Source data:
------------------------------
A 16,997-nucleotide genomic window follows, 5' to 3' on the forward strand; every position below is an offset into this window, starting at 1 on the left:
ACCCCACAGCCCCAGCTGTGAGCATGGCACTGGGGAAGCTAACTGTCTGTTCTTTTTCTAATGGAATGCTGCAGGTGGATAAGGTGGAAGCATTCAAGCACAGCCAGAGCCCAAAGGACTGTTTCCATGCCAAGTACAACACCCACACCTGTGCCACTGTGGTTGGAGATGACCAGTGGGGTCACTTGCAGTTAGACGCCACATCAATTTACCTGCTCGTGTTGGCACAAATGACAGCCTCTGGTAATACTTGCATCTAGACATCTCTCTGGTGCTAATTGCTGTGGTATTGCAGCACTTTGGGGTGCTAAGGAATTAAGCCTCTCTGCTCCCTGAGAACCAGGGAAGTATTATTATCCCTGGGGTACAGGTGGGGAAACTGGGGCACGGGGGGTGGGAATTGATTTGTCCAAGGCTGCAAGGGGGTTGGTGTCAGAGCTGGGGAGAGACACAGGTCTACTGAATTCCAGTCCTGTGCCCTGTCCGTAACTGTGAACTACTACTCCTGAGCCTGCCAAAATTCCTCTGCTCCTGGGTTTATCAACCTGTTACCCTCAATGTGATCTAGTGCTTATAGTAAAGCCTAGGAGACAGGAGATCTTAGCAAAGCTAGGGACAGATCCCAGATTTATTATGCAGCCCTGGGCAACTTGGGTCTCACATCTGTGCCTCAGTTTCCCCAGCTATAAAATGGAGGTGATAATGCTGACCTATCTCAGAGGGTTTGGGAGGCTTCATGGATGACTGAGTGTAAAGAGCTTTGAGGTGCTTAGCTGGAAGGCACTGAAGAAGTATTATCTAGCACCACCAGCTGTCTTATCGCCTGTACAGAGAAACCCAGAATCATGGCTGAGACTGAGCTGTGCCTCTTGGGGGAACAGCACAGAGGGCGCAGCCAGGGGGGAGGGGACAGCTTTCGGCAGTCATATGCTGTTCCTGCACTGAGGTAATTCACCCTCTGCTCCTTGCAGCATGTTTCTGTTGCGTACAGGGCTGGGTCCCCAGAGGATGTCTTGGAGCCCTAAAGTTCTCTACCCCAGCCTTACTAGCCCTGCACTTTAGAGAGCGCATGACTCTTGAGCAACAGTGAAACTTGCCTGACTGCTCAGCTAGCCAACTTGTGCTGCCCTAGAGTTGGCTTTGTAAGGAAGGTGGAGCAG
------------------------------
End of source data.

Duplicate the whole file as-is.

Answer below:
A 16,997-nucleotide genomic window follows, 5' to 3' on the forward strand; every position below is an offset into this window, starting at 1 on the left:
ACCCCACAGCCCCAGCTGTGAGCATGGCACTGGGGAAGCTAACTGTCTGTTCTTTTTCTAATGGAATGCTGCAGGTGGATAAGGTGGAAGCATTCAAGCACAGCCAGAGCCCAAAGGACTGTTTCCATGCCAAGTACAACACCCACACCTGTGCCACTGTGGTTGGAGATGACCAGTGGGGTCACTTGCAGTTAGACGCCACATCAATTTACCTGCTCGTGTTGGCACAAATGACAGCCTCTGGTAATACTTGCATCTAGACATCTCTCTGGTGCTAATTGCTGTGGTATTGCAGCACTTTGGGGTGCTAAGGAATTAAGCCTCTCTGCTCCCTGAGAACCAGGGAAGTATTATTATCCCTGGGGTACAGGTGGGGAAACTGGGGCACGGGGGGTGGGAATTGATTTGTCCAAGGCTGCAAGGGGGTTGGTGTCAGAGCTGGGGAGAGACACAGGTCTACTGAATTCCAGTCCTGTGCCCTGTCCGTAACTGTGAACTACTACTCCTGAGCCTGCCAAAATTCCTCTGCTCCTGGGTTTATCAACCTGTTACCCTCAATGTGATCTAGTGCTTATAGTAAAGCCTAGGAGACAGGAGATCTTAGCAAAGCTAGGGACAGATCCCAGATTTATTATGCAGCCCTGGGCAACTTGGGTCTCACATCTGTGCCTCAGTTTCCCCAGCTATAAAATGGAGGTGATAATGCTGACCTATCTCAGAGGGTTTGGGAGGCTTCATGGATGACTGAGTGTAAAGAGCTTTGAGGTGCTTAGCTGGAAGGCACTGAAGAAGTATTATCTAGCACCACCAGCTGTCTTATCGCCTGTACAGAGAAACCCAGAATCATGGCTGAGACTGAGCTGTGCCTCTTGGGGGAACAGCACAGAGGGCGCAGCCAGGGGGGAGGGGACAGCTTTCGGCAGTCATATGCTGTTCCTGCACTGAGGTAATTCACCCTCTGCTCCTTGCAGCATGTTTCTGTTGCGTACAGGGCTGGGTCCCCAGAGGATGTCTTGGAGCCCTAAAGTTCTCTACCCCAGCCTTACTAGCCCTGCACTTTAGAGAGCGCATGACTCTTGAGCAACAGTGAAACTTGCCTGACTGCTCAGCTAGCCAACTTGTGCTGCCCTAGAGTTGGCTTTGTAAGGAAGGTGGAGCAG